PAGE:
Pepper: Seriously. You’re trying to tame your tongue. I don’t think that is possible. In fact, I’m pretty sure that’s impossible. I heard one of the classes at this school reading a verse about the tongue. It was James 3: 7 & 8, and it said that people can tame all kinds of animals, but no one can tame a tongue. I’m pretty sure that means puppets, too. Well, you’d better go catch it and at least stick it back in your mouth. Hey--I think I just saw it run by! Good luck with that—I’m staying away from a wild tongue! Those things are NOT safe! You’d better hurry, though. This is a school, and if it’s still outside at recess, all those kids out there will grab it and kick it onto the roof, and then you’ll never get it back!
(Cleo goes backstage; “commotion” noise [shake box]; Poppy stays on stage, covers ears. Enter Cleo with smaller tongue taped into mouth)
Pepper: Wow—that was a terrible commotion. At least your tongue is back in your mouth. What were you thinking, anyway?
Cleo: Sorry about the noise—a cat almost got my tongue back there, and we made a big mess fighting over it. My tongue is always saying mean things and getting me into trouble, so I thought I could teach it to not say certain words. It’s smaller than a dog, so it should be able to do that. But now you say I can’t tame it—so what can I do?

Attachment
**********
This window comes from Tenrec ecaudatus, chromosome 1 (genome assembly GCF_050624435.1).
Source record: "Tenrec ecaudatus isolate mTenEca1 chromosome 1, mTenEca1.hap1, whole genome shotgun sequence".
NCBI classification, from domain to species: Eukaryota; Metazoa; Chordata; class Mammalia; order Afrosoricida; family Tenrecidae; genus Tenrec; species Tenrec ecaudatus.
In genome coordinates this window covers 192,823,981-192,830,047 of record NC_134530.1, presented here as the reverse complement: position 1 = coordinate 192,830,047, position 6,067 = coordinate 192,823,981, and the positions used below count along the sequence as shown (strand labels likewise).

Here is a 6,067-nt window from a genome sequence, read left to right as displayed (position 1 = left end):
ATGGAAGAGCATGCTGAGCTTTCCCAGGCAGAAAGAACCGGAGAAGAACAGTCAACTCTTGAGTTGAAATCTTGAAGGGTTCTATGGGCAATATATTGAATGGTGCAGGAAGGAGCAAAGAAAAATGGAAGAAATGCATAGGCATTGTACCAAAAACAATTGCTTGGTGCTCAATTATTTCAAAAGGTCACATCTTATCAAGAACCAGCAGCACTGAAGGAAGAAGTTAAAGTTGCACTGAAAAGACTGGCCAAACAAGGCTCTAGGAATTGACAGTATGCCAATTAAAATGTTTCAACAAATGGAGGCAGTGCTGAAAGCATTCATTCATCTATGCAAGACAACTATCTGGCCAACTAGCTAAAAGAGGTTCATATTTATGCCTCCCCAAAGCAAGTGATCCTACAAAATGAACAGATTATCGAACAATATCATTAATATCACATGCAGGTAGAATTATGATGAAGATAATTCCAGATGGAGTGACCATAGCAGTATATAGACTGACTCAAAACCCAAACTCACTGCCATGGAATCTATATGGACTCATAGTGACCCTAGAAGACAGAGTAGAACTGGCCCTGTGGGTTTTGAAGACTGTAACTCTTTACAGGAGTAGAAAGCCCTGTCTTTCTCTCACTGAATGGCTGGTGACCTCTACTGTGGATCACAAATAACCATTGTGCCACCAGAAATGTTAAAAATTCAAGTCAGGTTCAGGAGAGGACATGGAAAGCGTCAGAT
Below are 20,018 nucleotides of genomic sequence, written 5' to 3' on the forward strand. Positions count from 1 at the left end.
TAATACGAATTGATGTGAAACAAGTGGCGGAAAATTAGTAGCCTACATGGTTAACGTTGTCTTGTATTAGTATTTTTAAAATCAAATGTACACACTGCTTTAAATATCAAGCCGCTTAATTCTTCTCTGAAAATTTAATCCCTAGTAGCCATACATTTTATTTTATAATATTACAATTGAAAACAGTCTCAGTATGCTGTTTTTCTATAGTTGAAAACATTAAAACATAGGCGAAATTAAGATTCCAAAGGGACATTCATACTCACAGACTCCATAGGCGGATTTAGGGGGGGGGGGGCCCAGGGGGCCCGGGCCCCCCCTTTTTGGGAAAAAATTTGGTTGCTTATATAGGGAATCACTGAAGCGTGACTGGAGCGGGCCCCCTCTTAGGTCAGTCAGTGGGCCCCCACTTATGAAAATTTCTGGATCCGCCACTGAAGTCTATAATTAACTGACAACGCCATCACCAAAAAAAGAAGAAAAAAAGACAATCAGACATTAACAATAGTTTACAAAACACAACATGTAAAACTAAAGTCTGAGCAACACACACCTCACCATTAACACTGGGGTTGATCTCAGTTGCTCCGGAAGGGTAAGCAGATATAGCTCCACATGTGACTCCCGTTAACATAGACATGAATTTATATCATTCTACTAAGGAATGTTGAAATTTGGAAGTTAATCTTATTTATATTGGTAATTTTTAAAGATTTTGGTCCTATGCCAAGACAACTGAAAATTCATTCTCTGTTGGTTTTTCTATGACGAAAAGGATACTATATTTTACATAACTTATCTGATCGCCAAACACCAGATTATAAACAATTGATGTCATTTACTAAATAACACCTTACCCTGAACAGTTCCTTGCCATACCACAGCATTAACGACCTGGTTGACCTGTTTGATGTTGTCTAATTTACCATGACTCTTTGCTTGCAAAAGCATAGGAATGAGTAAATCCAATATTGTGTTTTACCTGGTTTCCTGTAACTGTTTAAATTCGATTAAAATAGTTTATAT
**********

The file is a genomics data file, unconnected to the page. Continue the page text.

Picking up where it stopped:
Pepper: Well, let me tell you a little bit about that tongue of yours. It actually has a group of muscles working inside of it, and they are some of the strongest muscles in the body. It’s pretty much working all the time, even when we sleep. It pushes saliva down the throat so we don’t choke. It does a lot of other very important jobs, too.
Cleo: Wow—I didn’t know that tongues were so strong. I see now that I can’t do it on my own. I need help.
Pepper: Exactly! I’m glad that you’re starting to understand…
Cleo: (interrupting) I should send it to obedience school!
Pepper: No—that’s not going to help. But, you can help your tongue by following some rules and helping your mind inside your brain. Your mind and brain are actually in charge of your tongue. It helps you talk, and you tell it what to say.
Cleo: How—I thought you said I couldn’t tame it.
Pepper: OK—wait a minute. Have you seen the rules in some of the classes here?
Cleo: Well, no…